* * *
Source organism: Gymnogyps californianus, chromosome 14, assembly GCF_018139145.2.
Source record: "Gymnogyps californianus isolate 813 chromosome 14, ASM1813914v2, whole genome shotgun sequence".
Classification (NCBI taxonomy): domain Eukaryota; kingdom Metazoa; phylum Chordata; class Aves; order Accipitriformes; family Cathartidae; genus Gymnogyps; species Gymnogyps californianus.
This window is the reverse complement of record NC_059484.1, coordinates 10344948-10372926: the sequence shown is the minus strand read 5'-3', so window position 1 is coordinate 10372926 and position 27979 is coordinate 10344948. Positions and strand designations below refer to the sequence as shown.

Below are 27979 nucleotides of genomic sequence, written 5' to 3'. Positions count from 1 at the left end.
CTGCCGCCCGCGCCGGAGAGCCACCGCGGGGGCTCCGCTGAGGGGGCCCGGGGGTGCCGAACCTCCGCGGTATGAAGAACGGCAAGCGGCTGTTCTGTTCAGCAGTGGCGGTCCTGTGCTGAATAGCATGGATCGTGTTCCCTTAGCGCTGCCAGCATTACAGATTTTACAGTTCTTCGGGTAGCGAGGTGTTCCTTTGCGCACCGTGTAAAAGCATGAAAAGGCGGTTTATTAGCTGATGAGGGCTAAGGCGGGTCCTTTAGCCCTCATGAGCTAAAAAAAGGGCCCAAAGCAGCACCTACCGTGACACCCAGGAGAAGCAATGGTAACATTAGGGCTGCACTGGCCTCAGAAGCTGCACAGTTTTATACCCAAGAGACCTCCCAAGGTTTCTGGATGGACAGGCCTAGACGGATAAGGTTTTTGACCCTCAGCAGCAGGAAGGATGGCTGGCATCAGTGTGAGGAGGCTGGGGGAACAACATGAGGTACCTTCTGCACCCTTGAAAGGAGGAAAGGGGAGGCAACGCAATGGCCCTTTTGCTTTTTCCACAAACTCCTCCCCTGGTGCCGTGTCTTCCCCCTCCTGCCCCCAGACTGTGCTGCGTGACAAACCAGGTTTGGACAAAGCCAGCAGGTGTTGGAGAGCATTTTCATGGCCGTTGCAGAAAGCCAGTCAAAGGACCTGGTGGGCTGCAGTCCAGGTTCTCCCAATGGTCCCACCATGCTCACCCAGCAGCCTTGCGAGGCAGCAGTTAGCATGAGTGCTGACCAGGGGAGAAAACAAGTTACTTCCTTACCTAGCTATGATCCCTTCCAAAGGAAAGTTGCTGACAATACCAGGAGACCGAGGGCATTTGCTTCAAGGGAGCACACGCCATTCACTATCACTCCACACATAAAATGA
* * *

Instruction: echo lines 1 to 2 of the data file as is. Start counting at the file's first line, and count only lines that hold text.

Source organism: Gymnogyps californianus, chromosome 14, assembly GCF_018139145.2.
Source record: "Gymnogyps californianus isolate 813 chromosome 14, ASM1813914v2, whole genome shotgun sequence".